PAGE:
The second tight situation was returning to the mooring up stream of the new Whangarei lifting bridge. The first stage had us anchored for the night off Limestone Island. Gerry who had abandoned all hope of sleeping in his bunk the night before and had retired onto the floor of the boat was very keen to spend the night on Limestone Island in a 'normal' bed. He knew the ranger (Gerry is on the Limestone Island Trust Board) and was sure of being able to persuade the ranger to give us a tow up river, which he did. Gerry complained that his berth was too short and that it felt like he was being tipped out onto the floor all the time. We replied with, "Gerry, you are English and we rest our case." We could have said, "Gerry you an anal retentive whinging Pommy bastard, not happy with just colonizing the world with your redundant stiff upper lipped world view, you also complain like the Princess and the Pea about having a kip in quite adequate sleeping arrangements, so take your feather duvet, unmanly powder puff pillow pretensions and fuck off ashore to unchallenging luxury".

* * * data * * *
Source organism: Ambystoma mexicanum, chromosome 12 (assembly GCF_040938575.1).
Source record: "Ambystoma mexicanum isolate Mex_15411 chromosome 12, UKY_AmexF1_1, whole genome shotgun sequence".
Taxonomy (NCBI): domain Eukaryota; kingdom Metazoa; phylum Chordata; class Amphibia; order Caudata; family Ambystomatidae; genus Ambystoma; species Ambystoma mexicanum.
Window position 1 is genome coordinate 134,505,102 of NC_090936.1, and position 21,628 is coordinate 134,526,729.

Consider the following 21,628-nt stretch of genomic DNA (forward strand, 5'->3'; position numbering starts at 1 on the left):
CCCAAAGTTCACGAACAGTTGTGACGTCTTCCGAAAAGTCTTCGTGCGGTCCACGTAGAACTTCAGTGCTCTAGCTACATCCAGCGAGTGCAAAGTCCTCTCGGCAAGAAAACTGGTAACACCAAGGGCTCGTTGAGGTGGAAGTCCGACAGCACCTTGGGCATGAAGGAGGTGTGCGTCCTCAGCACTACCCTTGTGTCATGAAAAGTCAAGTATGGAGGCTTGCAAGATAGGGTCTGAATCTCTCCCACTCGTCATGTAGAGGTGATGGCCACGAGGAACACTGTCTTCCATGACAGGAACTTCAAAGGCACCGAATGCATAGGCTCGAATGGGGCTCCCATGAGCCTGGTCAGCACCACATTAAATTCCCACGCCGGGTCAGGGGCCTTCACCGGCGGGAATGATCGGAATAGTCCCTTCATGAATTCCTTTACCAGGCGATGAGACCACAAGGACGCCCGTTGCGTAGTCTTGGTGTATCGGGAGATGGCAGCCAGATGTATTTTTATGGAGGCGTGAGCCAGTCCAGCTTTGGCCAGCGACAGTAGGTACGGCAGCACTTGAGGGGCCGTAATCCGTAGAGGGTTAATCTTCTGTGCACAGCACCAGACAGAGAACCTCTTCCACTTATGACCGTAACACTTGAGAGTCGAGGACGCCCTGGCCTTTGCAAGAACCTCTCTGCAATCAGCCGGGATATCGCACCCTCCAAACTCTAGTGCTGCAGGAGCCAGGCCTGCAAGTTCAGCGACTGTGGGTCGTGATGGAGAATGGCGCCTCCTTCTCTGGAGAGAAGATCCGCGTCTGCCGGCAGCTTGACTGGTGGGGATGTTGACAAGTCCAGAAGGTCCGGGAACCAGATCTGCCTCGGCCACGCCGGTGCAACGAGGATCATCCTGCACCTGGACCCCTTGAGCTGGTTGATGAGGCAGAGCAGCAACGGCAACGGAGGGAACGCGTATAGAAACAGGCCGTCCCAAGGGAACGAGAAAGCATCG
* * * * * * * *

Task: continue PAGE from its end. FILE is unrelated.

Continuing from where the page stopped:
But we didn't say that, for we on Mariner like to take an encouraging Whanau approach to things.
We didn't have to ponder very long because within ten minutes another yacht turned up wanting to go through the lifting bridge to the Whangarei town basin. The yachts owner kindly towed us up channel, past the bridge where close to our mooring piles we cast off the tow line and coasted up to the mooring.
It was a short but eventful trip. All I have to do now is fix the engine so we can go on another sortee up the coast or out to Great Barrier Island (My goal for the next trip as I haven't been there in years) - but I am faced with some very major work which may entail replacing the old engine - time consuming and expensive. In the mean time I have thrown myself into doing a good job of work in the classroom at my school and are ignoring the compelling voice of Richard III.